Sulforaphane induces autophagy by inhibition of HDAC6-mediated PTEN activation in triple negative breast cancer cells

    loading  Checking for direct PDF access through Ovid

Abstract

Aims:

To study the underlying mechanisms of sulforaphane, a natural histone deacetylase (HDAC) inhibitor, in inhibiting triple negative breast cancer cells growth and the therapeutic effects of combination of sulforaphane and doxorubicin in TNBC treatment.

Materials and methods:

The antineoplastic activity of sulforaphane was evaluated in MDA-MB-231, BT549 and MDA-MB-468 cells with MTT assay. Cell apoptosis was detected with Annexin V/PI double staining by Flow cytometry. Cell autophagy was detected with fluorescence microscope. The effects of Sulforaphane and Doxorubicin combination treatments on cells growth were determined with Chou-Talalay median effect/combination index (CI) model. mRNA and protein expression of genes were assayed respectively with real-time PCR and Western bloting. Protein-protein interaction was detected with co-immunoprecipation. Gene knock-down was performed with small interfere RNA. In vivo assay of combinational treatment with sulforaphane and doxorubicin was investigated in athymic nude mice bearing MDA-MB-231 xenografts.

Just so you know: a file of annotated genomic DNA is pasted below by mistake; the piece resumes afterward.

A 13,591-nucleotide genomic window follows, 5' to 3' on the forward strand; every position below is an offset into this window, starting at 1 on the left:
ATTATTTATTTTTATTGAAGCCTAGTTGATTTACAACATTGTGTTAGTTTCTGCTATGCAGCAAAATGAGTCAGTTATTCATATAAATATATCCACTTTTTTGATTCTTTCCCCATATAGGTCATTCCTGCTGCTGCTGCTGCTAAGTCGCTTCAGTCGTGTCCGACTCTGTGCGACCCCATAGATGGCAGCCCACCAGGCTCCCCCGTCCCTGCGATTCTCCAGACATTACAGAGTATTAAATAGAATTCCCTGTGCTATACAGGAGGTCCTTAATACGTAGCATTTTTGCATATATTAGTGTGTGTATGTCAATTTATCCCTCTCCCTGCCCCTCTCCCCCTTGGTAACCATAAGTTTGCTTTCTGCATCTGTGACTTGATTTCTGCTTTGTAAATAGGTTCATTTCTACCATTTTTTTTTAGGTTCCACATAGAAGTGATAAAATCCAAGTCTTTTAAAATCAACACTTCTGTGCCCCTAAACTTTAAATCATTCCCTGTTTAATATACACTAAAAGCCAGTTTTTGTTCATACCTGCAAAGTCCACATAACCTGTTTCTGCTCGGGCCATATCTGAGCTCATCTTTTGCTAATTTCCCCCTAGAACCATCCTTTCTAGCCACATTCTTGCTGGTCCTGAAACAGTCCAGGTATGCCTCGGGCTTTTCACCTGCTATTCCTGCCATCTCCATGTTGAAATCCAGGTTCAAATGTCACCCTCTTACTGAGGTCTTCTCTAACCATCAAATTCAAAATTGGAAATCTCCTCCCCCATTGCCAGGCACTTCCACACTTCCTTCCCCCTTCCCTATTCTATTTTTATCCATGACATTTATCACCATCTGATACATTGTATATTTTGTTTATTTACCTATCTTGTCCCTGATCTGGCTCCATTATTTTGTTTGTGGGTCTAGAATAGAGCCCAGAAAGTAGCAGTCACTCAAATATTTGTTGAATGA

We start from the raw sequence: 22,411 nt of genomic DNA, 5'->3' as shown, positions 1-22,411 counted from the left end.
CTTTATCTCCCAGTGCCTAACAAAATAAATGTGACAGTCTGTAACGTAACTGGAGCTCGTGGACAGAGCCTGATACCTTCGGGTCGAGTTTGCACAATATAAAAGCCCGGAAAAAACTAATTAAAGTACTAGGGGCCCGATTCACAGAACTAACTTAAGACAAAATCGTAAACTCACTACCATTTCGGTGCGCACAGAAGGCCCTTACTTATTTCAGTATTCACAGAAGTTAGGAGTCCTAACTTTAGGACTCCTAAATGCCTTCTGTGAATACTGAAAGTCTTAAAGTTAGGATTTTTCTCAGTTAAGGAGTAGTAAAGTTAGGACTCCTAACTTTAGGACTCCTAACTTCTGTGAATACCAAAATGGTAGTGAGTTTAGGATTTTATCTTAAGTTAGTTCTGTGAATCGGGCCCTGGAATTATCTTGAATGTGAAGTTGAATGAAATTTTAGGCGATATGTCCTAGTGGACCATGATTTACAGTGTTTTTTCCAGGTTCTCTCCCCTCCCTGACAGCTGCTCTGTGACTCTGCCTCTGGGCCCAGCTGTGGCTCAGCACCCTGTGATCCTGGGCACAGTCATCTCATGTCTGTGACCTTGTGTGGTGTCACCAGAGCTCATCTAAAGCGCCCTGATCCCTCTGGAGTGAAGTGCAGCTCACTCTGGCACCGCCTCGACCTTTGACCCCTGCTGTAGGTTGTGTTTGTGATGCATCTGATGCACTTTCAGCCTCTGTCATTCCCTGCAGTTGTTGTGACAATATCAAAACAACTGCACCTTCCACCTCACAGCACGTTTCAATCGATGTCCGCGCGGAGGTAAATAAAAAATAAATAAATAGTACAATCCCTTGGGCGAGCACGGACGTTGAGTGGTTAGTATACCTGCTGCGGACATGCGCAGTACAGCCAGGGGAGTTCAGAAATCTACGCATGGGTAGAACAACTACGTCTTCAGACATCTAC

Key findings:

Results showed that sulforaphane inhibited cell growth and induced autophagy in MDA-MB-231, BT549 and MDA-MB-468 cells. Further study demonstrated that sulforaphane induced autophagy by down-regulating expression of HDAC6, which resulted in increased membrane translocation and acetylation modification of phosphatase and tensin homolog (PTEN). Sulforaphane and doxorubicin combination exhibited a synergistic inhibition on TNBC cells growth. In nude mice, the combination of sulforaphane and doxorubicin displayed a greater inhibitory effect on MDA-MB-231 xenografts growth as compared to either treatment alone.

Significance:

Our study suggested that induction of autophagy by targeting HDAC6 in combination with chemotherapeutic reagent may provide a novel strategy for TNBC therapy.

Related Topics

    loading  Loading Related Articles